This post has also been published with permission on Wohnung.nu.

The original version of this article was first published on 2012-03-07.

Photo: Berlinow

You’re used to hostels being the cheapest way (apart from coach surfing) to stay when you’re abroad. In Berlin there’s a much cozier alternative for the same price, at least if you’re traveling together with someone.

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If you’re planning to stay in Berlin for a longer period, you might be looking for more permanent living situation – take a look here. If you’re just hanging out here for a shorter period, keep reading.

There are countless vacation apartments in Berlin. You’re renting a normal apartment, furnished and completely equipped, for roughly the same price as a hostel bed. An apartment is from around 40 euros per night and up. Yes, that’s for the whole apartment, not per person. You got all the amenities for your self – kitchen, bathroom and sometimes tv and wifi. You definitely get a much more relaxed stay compared to a hostel, or even a hotel. Just like home, but in Berlin.

The apartments are often let by people that owns a single apartment, but there are also companies that operates several apartments. Usually the owners are linked to an agency that arranges the bookings online, but there are also those who book their own apartments, via mail or phone. If you’re dealing directly with the landlord it pays off to bargain a bit about the rent, when you’re staying for a longer period (a week or more). Sometimes the rent can be as low as half the advertised.

If you’re traveling alone, and want to keep the price at a low level, there are also many home owners that offer rooms in their own apartments to travelers. Prices are from 15 euros per night.

Big agencies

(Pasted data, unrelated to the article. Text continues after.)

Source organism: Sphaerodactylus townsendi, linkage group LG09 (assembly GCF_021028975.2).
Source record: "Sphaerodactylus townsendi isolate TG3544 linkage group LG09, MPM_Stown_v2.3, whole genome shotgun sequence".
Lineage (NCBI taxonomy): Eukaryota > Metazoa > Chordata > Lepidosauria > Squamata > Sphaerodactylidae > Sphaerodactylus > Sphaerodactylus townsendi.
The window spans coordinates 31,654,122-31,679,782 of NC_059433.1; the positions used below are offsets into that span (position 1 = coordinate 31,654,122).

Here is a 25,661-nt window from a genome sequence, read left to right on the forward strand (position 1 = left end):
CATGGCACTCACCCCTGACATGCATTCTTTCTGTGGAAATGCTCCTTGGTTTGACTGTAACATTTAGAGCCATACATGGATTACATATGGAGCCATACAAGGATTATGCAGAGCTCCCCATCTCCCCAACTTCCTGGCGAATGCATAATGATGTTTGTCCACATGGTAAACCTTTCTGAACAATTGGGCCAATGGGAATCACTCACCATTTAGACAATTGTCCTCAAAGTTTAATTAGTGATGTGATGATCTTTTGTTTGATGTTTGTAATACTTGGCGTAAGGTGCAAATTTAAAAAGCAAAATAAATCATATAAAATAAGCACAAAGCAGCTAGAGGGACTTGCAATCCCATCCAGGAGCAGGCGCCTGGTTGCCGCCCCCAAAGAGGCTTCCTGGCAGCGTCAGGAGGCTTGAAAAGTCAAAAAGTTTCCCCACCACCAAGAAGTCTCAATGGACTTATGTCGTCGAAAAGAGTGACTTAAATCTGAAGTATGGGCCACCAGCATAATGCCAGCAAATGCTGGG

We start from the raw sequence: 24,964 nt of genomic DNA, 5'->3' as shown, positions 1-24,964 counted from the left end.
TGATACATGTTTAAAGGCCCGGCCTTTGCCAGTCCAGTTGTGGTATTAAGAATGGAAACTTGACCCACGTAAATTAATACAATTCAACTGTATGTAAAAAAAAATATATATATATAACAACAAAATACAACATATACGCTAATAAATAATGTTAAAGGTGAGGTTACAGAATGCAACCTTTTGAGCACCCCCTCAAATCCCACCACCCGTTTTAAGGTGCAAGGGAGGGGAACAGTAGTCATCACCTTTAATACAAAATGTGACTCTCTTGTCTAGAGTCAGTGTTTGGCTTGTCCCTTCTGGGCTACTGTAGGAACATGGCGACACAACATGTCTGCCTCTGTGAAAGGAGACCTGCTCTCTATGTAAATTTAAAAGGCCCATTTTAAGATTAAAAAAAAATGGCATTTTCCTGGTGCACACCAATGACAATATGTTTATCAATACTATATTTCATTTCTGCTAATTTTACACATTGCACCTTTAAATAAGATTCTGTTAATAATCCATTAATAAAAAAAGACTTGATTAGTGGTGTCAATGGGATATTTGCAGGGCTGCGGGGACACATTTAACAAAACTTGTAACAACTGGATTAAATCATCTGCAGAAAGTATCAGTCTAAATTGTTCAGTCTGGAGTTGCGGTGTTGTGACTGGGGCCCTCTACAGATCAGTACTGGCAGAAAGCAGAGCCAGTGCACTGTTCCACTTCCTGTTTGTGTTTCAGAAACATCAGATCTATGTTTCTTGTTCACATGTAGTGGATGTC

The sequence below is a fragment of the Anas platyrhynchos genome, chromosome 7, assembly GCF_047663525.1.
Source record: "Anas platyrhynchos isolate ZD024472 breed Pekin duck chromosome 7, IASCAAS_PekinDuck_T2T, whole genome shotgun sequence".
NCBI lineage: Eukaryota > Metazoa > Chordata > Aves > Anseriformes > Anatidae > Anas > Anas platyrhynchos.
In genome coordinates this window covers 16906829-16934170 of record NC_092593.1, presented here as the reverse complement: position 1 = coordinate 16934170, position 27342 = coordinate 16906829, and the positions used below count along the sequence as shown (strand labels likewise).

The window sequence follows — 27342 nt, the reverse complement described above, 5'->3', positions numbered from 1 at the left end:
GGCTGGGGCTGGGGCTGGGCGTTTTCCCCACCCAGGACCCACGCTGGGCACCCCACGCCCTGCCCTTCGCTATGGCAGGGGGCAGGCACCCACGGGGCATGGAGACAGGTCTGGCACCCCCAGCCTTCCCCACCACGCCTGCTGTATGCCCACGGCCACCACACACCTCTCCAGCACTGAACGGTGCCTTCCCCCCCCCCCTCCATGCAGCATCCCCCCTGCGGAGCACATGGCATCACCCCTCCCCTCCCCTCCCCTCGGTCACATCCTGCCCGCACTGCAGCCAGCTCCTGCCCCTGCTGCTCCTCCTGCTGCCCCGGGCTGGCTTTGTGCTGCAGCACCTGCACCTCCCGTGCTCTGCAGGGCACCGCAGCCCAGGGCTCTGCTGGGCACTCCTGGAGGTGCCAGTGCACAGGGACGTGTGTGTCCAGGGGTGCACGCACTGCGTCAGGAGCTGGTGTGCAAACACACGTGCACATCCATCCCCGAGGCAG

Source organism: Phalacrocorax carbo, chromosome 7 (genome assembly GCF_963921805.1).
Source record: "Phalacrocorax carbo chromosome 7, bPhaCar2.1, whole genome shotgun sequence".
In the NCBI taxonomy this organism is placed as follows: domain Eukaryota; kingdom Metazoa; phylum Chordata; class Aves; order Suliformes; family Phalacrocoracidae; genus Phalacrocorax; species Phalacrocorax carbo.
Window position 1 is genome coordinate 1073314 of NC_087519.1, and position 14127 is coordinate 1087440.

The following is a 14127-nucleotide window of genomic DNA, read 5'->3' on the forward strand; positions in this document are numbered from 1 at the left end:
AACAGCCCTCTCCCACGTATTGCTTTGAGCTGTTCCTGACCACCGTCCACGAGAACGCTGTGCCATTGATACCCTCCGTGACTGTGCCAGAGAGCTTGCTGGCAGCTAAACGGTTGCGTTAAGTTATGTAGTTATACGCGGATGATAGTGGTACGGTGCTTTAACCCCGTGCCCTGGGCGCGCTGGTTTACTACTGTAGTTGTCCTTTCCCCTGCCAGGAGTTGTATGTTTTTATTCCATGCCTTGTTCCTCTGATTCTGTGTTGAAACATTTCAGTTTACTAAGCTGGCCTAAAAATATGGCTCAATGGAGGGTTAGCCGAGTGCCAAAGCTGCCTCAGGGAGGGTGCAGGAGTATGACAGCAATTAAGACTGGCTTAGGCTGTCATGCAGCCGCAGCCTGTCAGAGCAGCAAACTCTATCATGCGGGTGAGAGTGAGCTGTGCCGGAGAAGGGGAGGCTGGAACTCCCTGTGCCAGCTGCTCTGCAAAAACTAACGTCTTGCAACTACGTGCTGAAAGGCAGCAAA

Airbnb is one of the largest marketplaces for apartments and rooms in the world. They have a wide variety of accommodation facilities in Berlin on their website. The German “clones” 9flats and Wimdu are definitely worth a visit as well.

Maybe not the nicest looking site, but you’ll find a large selection of apartments all over Berlin.

Berlin’s official site, which also let you search for vacation apartments.

Apartment hotels

Central Berlin Apartments
Two small but nice apartments in the trendy area between Hackescher Markt and Prenzlauer Berg. Overlooking Weinbergpark, with several cozy cafés and pubs in the area. Wifi, elevator.

Ima lofts
Loft apartments in a former Kreuzberg factory building. The immediate surroundings might not be the most interesting in Berlin, but you’re only a five minute walk from the hip Oranienstraße with several cafés, restaurants and shops. Wifi, elevator.

Other sites

Berliners that are going on holiday often sublets their own apartment while they are away. You’ll find a lot of these ads on Craigslist, but there’s also quite a few “professional” landlords here. You can really make a bargain on Craigslist, but look out for scammers! Never pay for the apartment before arrival. If the landlord demands that you pay in advance, go for another place.

You’ll find more apartments than on Craigslist, but this site is in German only. Many ads are for longer periods, but there are also weekly or daily rentals. Once again, look out for scammers.

To find out if you’re dealing with a scammer, have a look at this frequently updated blog. Also google the mail address or phone number. If you end up finding ads from different cities all over Europe, you’re most certainly in contact with a scammer.